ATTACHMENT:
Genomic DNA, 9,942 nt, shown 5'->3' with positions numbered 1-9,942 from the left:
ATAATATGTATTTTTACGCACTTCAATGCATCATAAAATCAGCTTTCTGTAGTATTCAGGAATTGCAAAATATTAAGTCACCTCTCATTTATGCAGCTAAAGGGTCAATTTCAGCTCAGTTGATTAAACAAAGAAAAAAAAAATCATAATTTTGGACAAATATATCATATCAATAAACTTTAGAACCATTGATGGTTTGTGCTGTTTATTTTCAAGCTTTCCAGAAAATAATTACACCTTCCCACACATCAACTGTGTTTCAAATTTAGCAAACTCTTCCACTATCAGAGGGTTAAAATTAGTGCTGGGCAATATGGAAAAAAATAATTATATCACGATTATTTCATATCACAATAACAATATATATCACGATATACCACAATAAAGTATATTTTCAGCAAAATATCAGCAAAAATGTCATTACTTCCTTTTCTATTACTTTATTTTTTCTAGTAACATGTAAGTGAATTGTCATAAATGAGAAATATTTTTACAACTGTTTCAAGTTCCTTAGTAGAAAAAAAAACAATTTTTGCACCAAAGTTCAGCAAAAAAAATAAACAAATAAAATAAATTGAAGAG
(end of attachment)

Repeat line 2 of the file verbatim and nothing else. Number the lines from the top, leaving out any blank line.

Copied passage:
ATAATATGTATTTTTACGCACTTCAATGCATCATAAAATCAGCTTTCTGTAGTATTCAGGAATTGCAAAATATTAAGTCACCTCTCATTTATGCAGCTAAAGGGTCAATTTCAGCTCAGTTGATTAAACAAAGAAAAAAAAAATCATAATTTTGGACAAATATATCATATCAATAAACTTTAGAACCATTGATGGTTTGTGCTGTTTATTTTCAAGCTTTCCAGAAAATAATTACACCTTCCCACACATCAACTGTGTTTCAAATTTAGCAAACTCTTCCACTATCAGAGGGTTAAAATTAGTGCTGGGCAATATGGAAAAAAATAATTATATCACGATTATTTCATATCACAATAACAATATATATCACGATATACCACAATAAAGTATATTTTCAGCAAAATATCAGCAAAAATGTCATTACTTCCTTTTCTATTACTTTATTTTTTCTAGTAACATGTAAGTGAATTGTCATAAATGAGAAATATTTTTACAACTGTTTCAAGTTCCTTAGTAGAAAAAAAAACAATTTTTGCACCAAAGTTCAGCAAAAAAAATAAACAAATAAAATAAATTGAAGAG